Did you encounter any difficulties during your studies?
My research on Western translations of Confucian key terminologies was new territory even in China, so I had to persuade the Faculty of Arts that they would provide me with this opportunity. More and more we scholars need to activate our entrepreneurial spirit. The humanities in particular are especially ill-prepared to find sponsorship for long-term projects, as opposed to engineering and the sciences where you can see and touch the results. Shortly before I set off to the USA, I lost a scholarship opportunity, so that put down some financial restrains; otherwise I might have stayed even longer in Cambridge. In addition, some professors were worried that it could be of little interest to scholarship whether Confucius was called a philosopher, saint, sage, or any other name. For comparison, other research fellows come to Harvard to find a treatment for cancer, or invent ways to end global poverty. I’m exaggerating a bit, but you get the idea. You have to sell a ‘product’ whether you are a nuclear physicist, psychologist, or a philologist.
What extracurricular activities did you engage in while studying at Harvard?
I went to the ‘Harvard German Club’ and I also joined Chinese activities such as the ‘Harvard China Review’ – a prominent Sino-US think tank. Most individuals here are career driven and results oriented, largely also, I guess, because they paid a lot of money for their education: I surrendered to the Harvard spirit and concentrated on my research. “That’s all I have,” I told myself.
How did you write your CV and covering letter?
I wrote a concise but detailed proposal with the exact facilities that I planned to use, the names of the people I wanted to work with, and the activities I would participate in, for example, there were foreseeable conferences and lecture-series at the ‘Harvard-Yenching Institute’ and the ‘Fairbank Center’. (That’s where I, for the first time, met Tu Weiming, the renowned Confucian ethicist, who is now at Peking University). In other words, I was well prepared and organized. I met distinguished Harvard professors of Chinese studies such as William Kirby and Wilt Idema, the Professor of Chinese Literature. Then there was Mark Elliott, Professor of Chinese, who should later become the new Fairbank Center Director. It is far more gratifying to read a book after you’ve met the famous author. I was fortunate enough to get great advice from Roderick MacFarquhar, the political theorist and author of Mao’s Last Revolution, and I even got acquainted to Sebastian Heilmann, a German compatriot and political scientist who is very much in favor of reviving German sinology (a difficult task, since many German sinologists publish in English and/or practice abroad). Finally, I also attended lectures at the ‘Harvard Kennedy School’ and met the most famous linguist and political activist alive: Noam Chomsky, the MIT professor.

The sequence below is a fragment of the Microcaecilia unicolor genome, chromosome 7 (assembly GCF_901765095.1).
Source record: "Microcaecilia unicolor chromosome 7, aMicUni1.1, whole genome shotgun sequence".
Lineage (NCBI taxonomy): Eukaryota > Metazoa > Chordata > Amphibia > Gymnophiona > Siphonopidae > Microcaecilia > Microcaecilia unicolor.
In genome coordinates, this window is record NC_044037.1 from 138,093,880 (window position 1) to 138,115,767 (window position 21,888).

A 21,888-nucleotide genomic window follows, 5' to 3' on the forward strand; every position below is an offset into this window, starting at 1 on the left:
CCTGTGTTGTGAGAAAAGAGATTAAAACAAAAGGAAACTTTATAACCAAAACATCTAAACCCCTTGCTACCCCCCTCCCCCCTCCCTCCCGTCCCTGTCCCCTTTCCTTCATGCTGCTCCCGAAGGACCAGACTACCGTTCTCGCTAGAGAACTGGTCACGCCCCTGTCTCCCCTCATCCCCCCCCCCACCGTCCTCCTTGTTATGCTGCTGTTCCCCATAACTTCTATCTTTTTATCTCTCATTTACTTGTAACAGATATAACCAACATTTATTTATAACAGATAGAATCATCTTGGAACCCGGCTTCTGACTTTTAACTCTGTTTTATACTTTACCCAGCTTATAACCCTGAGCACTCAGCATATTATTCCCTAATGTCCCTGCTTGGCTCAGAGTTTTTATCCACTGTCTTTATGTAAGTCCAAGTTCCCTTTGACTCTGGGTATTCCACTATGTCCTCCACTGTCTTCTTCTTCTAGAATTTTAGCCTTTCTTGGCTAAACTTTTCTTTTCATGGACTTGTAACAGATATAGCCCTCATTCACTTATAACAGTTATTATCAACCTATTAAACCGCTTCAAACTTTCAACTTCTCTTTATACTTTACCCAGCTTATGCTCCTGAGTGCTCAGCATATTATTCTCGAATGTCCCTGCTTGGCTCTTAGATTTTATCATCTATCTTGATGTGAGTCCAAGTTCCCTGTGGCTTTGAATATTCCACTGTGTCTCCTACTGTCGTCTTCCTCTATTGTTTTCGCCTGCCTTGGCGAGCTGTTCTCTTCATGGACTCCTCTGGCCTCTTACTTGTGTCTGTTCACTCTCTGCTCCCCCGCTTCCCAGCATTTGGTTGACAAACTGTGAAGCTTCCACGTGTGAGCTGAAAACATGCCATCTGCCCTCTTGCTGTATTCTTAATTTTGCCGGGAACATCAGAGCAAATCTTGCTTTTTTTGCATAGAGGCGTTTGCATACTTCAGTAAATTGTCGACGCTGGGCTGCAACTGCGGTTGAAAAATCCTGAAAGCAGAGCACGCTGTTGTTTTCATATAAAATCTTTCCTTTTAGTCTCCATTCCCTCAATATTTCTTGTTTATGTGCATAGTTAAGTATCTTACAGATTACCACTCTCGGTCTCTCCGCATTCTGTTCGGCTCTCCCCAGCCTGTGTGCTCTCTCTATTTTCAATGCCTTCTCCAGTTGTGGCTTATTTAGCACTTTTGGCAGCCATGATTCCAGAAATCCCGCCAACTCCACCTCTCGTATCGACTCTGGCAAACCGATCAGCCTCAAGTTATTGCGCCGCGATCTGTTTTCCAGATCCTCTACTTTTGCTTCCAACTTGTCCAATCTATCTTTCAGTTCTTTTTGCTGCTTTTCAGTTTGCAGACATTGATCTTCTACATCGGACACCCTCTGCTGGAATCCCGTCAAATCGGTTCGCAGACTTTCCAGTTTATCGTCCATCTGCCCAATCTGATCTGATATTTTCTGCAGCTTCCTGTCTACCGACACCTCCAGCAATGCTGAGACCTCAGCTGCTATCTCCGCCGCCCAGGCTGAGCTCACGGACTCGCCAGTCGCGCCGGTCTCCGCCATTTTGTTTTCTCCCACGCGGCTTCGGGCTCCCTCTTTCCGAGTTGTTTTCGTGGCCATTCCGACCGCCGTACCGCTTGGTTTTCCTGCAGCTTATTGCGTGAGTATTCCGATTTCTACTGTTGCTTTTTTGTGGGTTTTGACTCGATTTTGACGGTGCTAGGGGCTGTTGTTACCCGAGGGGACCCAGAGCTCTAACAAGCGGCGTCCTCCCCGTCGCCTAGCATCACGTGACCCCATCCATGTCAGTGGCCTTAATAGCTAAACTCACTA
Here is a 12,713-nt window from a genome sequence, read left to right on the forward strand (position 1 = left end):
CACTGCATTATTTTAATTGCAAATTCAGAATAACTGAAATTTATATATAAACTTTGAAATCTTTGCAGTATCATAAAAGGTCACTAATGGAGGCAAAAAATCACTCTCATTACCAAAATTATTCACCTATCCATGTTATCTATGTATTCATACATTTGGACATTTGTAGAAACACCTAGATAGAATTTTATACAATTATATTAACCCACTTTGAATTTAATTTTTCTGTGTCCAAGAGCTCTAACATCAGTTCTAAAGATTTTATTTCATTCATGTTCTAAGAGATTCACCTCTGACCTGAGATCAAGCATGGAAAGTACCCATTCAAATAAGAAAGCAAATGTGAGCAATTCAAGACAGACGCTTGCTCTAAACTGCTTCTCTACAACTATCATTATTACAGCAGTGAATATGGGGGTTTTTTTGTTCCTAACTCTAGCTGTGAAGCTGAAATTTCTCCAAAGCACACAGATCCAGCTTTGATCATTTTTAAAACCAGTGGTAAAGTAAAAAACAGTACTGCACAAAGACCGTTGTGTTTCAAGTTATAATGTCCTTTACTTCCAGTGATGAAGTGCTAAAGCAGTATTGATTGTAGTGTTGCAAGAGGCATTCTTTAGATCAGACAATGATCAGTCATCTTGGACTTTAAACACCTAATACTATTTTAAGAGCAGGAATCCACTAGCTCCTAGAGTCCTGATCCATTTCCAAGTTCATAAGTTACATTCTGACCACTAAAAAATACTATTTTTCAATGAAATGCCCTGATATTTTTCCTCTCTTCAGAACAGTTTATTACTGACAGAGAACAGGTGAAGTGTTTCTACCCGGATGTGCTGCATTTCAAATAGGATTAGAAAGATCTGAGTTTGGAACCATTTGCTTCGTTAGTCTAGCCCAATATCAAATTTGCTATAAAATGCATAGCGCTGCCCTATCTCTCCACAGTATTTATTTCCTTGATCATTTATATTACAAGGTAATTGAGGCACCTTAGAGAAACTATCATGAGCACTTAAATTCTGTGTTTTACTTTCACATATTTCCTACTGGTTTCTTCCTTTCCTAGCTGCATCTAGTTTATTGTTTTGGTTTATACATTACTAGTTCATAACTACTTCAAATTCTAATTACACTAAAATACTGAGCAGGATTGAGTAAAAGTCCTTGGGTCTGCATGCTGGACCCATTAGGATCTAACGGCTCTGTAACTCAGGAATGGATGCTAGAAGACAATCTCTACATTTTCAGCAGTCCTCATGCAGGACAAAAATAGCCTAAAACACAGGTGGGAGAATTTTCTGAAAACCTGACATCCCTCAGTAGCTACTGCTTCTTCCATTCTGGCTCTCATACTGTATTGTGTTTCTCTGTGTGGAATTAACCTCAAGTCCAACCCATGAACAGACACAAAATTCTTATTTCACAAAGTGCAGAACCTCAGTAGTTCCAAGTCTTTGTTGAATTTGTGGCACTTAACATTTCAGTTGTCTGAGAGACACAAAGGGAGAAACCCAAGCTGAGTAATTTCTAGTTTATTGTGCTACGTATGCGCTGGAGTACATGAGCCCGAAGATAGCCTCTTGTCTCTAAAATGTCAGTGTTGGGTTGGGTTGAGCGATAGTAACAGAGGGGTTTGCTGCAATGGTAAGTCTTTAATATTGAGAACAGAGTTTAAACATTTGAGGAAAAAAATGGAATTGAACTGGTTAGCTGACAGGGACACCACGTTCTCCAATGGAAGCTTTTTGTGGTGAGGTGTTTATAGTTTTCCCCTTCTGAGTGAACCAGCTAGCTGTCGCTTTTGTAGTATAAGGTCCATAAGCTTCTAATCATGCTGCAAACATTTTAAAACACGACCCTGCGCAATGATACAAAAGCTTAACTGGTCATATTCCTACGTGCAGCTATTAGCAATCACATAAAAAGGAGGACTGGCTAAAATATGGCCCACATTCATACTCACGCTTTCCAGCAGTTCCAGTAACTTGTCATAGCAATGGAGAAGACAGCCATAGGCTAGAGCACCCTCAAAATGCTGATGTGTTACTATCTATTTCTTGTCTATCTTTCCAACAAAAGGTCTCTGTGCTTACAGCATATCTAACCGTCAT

How did you choose your references?
I chose my referees from Peking University’s departments of South Asian Studies and Sanskrit, who were also the department’s chairs and my PhD supervisors. It’s an electronic application process, so the referees had to submit their recommendations via email.
What are the main differences between Harvard University and Peking University?
Harvard University feels small, provincial, but the clientele is wealthy and very international. Peking University on the other hand is the educational mother lode of the Chinese civilization. Comparing them is (almost) impossible. Better to have been to both of them.
What is the single most important advice you can give to someone who plans to go to Harvard?
Education is about privilege, not knowledge. You can read a good book everywhere in the world, or attend an online course, and you can compose the greatest works of art and philosophy from the solitary of your desk. But who is going to listen to what you have to say? Would we know about Hannah Arendt had she not studied under Martin Heidegger and Karl Jaspers? Let me be more specific, education is about the privilege of getting acquainted with the people who matter in your field. Not surprisingly, the people who matter tend to gather in certain places. That’s where we have to go. If you want to be at the forefront of your research, you have to meet the fordmakers.